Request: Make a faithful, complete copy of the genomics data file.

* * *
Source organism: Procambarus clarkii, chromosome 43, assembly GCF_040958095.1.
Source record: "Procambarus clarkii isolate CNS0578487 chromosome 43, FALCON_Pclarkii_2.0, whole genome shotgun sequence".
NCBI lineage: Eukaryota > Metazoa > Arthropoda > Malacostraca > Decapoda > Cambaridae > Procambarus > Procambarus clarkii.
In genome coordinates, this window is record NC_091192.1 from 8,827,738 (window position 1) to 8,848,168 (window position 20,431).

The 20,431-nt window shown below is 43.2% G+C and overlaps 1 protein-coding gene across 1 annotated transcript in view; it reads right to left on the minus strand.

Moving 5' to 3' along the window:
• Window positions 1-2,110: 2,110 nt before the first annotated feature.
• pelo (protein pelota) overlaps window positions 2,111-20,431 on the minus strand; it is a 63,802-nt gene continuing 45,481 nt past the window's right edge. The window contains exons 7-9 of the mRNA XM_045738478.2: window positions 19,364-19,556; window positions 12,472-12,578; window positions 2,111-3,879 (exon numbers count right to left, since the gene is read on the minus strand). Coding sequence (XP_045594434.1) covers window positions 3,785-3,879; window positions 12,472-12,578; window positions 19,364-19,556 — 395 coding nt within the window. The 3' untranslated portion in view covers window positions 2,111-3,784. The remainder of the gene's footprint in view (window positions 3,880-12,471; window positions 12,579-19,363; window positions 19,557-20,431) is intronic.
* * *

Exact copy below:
Source organism: Procambarus clarkii, chromosome 43, assembly GCF_040958095.1.
Source record: "Procambarus clarkii isolate CNS0578487 chromosome 43, FALCON_Pclarkii_2.0, whole genome shotgun sequence".
NCBI lineage: Eukaryota > Metazoa > Arthropoda > Malacostraca > Decapoda > Cambaridae > Procambarus > Procambarus clarkii.
In genome coordinates, this window is record NC_091192.1 from 8,827,738 (window position 1) to 8,848,168 (window position 20,431).

The 20,431-nt window shown below is 43.2% G+C and overlaps 1 protein-coding gene across 1 annotated transcript in view; it reads right to left on the minus strand.

Moving 5' to 3' along the window:
• Window positions 1-2,110: 2,110 nt before the first annotated feature.
• pelo (protein pelota) overlaps window positions 2,111-20,431 on the minus strand; it is a 63,802-nt gene continuing 45,481 nt past the window's right edge. The window contains exons 7-9 of the mRNA XM_045738478.2: window positions 19,364-19,556; window positions 12,472-12,578; window positions 2,111-3,879 (exon numbers count right to left, since the gene is read on the minus strand). Coding sequence (XP_045594434.1) covers window positions 3,785-3,879; window positions 12,472-12,578; window positions 19,364-19,556 — 395 coding nt within the window. The 3' untranslated portion in view covers window positions 2,111-3,784. The remainder of the gene's footprint in view (window positions 3,880-12,471; window positions 12,579-19,363; window positions 19,557-20,431) is intronic.